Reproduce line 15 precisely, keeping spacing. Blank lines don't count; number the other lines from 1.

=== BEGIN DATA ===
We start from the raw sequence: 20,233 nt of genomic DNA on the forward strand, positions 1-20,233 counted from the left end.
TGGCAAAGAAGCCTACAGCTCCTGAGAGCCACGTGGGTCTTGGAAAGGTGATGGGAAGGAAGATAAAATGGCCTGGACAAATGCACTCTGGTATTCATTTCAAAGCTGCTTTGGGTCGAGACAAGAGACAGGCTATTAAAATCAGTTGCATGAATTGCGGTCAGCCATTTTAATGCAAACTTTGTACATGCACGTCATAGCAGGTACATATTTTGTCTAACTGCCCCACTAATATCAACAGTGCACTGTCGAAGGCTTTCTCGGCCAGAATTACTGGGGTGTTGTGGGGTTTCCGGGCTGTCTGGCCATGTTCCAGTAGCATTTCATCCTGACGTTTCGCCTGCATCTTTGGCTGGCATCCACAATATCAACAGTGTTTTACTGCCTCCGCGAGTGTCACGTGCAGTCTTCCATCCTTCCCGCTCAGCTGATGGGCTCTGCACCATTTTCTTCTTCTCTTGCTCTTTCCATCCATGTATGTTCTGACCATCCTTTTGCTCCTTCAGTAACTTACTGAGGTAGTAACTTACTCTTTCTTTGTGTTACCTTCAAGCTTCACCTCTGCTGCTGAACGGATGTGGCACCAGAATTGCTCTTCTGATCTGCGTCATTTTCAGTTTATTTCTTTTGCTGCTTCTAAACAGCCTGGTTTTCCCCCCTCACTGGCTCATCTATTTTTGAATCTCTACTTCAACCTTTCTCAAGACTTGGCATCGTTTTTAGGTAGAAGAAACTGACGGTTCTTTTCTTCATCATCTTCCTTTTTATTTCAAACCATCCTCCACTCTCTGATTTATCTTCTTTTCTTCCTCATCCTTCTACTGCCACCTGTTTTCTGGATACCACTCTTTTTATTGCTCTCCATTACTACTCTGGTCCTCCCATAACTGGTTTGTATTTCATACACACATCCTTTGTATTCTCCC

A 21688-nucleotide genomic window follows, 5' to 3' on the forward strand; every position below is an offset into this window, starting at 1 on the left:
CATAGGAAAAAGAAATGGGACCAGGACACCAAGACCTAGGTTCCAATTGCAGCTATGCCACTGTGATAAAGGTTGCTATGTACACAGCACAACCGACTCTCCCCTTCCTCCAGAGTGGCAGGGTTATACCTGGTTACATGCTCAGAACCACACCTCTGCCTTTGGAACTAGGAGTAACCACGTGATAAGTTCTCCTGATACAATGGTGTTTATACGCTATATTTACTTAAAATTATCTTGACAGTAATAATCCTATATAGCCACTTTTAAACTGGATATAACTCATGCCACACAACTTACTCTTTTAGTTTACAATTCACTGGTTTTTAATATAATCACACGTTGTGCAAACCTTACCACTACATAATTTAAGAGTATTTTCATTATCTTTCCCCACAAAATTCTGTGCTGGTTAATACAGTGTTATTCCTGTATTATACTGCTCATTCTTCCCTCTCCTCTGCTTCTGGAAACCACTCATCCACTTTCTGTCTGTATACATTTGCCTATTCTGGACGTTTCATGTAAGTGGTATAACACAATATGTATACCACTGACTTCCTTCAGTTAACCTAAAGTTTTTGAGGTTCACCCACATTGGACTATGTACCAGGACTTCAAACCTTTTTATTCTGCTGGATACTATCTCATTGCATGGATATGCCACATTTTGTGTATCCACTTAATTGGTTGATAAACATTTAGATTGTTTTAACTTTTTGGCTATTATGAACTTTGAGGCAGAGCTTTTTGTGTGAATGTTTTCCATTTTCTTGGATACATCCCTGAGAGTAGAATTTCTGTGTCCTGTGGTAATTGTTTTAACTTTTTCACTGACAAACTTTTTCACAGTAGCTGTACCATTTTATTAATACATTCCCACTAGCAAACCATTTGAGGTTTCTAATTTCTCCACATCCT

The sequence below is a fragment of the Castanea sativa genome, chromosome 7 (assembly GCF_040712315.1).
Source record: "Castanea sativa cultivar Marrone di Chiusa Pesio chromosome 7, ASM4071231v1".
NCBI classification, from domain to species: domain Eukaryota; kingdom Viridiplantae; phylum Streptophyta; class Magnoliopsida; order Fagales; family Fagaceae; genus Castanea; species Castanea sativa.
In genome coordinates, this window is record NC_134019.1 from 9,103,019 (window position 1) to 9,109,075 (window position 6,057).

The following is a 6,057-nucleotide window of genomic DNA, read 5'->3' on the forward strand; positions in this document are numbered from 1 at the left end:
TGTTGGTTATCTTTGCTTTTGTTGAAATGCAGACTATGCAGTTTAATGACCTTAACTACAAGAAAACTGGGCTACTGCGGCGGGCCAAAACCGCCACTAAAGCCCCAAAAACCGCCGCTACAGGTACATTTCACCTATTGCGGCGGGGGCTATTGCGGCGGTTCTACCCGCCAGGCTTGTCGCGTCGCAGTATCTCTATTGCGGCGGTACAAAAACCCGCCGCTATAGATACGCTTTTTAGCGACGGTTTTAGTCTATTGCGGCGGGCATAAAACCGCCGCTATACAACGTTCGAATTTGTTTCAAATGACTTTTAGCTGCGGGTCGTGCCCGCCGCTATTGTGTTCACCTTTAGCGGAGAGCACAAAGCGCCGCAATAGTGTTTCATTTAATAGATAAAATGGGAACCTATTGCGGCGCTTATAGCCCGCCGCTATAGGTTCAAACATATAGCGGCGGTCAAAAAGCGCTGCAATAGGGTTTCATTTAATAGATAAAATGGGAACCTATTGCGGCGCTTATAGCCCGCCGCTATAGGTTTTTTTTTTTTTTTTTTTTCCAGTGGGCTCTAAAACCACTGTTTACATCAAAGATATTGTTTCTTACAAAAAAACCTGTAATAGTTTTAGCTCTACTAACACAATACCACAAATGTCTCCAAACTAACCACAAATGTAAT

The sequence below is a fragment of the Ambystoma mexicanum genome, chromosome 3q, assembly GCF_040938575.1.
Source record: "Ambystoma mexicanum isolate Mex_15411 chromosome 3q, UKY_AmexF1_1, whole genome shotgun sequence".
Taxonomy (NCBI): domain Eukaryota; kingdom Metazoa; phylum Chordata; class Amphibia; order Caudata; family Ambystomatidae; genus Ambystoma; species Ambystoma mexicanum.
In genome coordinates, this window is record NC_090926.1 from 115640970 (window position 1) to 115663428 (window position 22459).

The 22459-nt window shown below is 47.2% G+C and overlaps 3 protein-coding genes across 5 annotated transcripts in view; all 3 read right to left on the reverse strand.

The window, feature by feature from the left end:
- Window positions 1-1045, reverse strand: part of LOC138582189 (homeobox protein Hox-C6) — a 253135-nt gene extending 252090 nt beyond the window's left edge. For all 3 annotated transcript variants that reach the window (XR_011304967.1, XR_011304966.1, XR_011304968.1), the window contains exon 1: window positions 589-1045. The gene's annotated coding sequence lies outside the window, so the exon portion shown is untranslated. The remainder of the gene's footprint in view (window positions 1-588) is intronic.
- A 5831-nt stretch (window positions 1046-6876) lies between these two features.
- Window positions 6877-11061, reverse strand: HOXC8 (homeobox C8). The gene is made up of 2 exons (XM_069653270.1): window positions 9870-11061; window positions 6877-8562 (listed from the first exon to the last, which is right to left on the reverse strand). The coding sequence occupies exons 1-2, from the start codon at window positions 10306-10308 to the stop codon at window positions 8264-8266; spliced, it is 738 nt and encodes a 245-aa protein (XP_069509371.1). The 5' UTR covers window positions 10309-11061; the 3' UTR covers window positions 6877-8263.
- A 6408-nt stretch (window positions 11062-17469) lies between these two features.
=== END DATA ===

The 22459-nt window shown below is 47.2% G+C and overlaps 3 protein-coding genes across 5 annotated transcripts in view; all 3 read right to left on the reverse strand.